Sacrifice of Derbyshire’s animals during conflict to be formally remembered

The sacrifice of countless Derbyshire animals who served during conflict is being formally remembered for the first time at an Armistace Day ceremony.

Wednesday, 20th October 2021, 6:48 am

Leader of the Liberal Democrats for Derbyshire County Council, Councillor Ed Fordham will lay a wreath of purple poppies – the symbol for Armed Forces service animals – at a service at County Hall on November 11.

He said: “Thousands of horses were conscripted from the farms of Derbyshire and from the Chatsworth Estate.

“It is thought that in World War One this was as high as 28,000 horses from Derbyshire alone – and not one of them came back.”

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He explained that soldiers were ordered to shoot healthy horses at the end of the war to save on transport costs.

“Many of the men who had to shoot the horses shot themselves afterwards,” Cllr Fordham said.

When Chesterfield Borough Council rejected a request to lay a purple wreath at the 2018 Armistace ceremony made by animal lover June Lane, Cllr Fordham took the wreath and placed it in the Elder Yard Unitarian Chapel, in Chesterfield, where he was a worship leader.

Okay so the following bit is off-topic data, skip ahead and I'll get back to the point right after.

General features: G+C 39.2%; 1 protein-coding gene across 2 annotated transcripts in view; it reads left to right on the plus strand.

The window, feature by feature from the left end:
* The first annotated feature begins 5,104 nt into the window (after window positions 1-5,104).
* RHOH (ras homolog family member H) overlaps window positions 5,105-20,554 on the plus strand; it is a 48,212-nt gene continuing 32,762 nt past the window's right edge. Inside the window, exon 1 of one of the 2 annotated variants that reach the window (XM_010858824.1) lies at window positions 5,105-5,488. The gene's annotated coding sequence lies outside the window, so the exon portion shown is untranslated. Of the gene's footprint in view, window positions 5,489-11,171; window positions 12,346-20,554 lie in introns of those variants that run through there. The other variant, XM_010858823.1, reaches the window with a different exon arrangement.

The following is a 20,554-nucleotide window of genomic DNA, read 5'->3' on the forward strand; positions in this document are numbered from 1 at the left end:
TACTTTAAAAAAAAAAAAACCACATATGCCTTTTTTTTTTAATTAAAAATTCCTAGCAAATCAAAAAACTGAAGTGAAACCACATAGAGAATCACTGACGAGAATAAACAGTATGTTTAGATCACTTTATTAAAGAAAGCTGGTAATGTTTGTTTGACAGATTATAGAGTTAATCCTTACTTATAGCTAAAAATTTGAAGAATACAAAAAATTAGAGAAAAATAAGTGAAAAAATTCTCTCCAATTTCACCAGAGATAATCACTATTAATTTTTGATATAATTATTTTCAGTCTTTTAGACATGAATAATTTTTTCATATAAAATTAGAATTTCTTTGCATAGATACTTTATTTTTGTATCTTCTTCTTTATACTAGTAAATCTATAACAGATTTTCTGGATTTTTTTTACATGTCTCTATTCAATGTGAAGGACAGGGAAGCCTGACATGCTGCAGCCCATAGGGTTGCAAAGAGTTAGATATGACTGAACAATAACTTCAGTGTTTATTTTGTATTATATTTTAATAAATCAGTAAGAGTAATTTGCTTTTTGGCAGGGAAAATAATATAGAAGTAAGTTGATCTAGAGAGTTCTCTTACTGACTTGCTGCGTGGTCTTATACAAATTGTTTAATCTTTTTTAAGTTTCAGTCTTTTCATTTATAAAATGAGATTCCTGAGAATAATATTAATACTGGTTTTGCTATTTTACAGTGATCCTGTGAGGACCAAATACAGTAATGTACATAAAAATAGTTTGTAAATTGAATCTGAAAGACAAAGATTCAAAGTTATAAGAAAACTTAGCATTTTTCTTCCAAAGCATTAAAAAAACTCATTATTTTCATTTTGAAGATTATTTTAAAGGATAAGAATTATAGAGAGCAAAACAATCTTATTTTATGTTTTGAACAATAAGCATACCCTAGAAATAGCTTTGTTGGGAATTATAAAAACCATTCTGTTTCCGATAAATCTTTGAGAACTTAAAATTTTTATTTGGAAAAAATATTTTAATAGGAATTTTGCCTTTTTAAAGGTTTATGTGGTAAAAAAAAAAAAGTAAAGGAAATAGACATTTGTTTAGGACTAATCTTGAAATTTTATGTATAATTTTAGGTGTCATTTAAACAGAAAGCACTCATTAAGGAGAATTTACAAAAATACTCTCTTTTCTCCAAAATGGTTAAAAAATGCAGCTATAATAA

Councillor Ed Fordham

When he was given the opportunity to lay a wreath as part of this year’s Derbyshire County Council ceremony, he was able to get approval for the purple wreath so close to his heart.

Cllr Fordham said: “My wreath will be adorned by 28 hand crocheted and knitted purple poppies made by animal lovers from Derbyshire.”

He will be constructing the wreath himself using poppies made by fellow animal lovers and will lay it at the service, accompanied by his rescue husky, Sparky.

He appealed to anyone interested in knitting or crocheting a purple poppy to contact him by emailing [email protected] or by calling 07974950512.

Commenting on this year’s Remembrance service, a spokesman for Chesterfield Borough Council said: “Our Remembrance Sunday service honours the men and women from Chesterfield who made the ultimate sacrifice during World War One and all subsequent conflicts.

“Many residents and organisations choose to lay a wreath of their choosing after the official ceremony, this includes white poppies, purple poppies and red poppies or a mix.”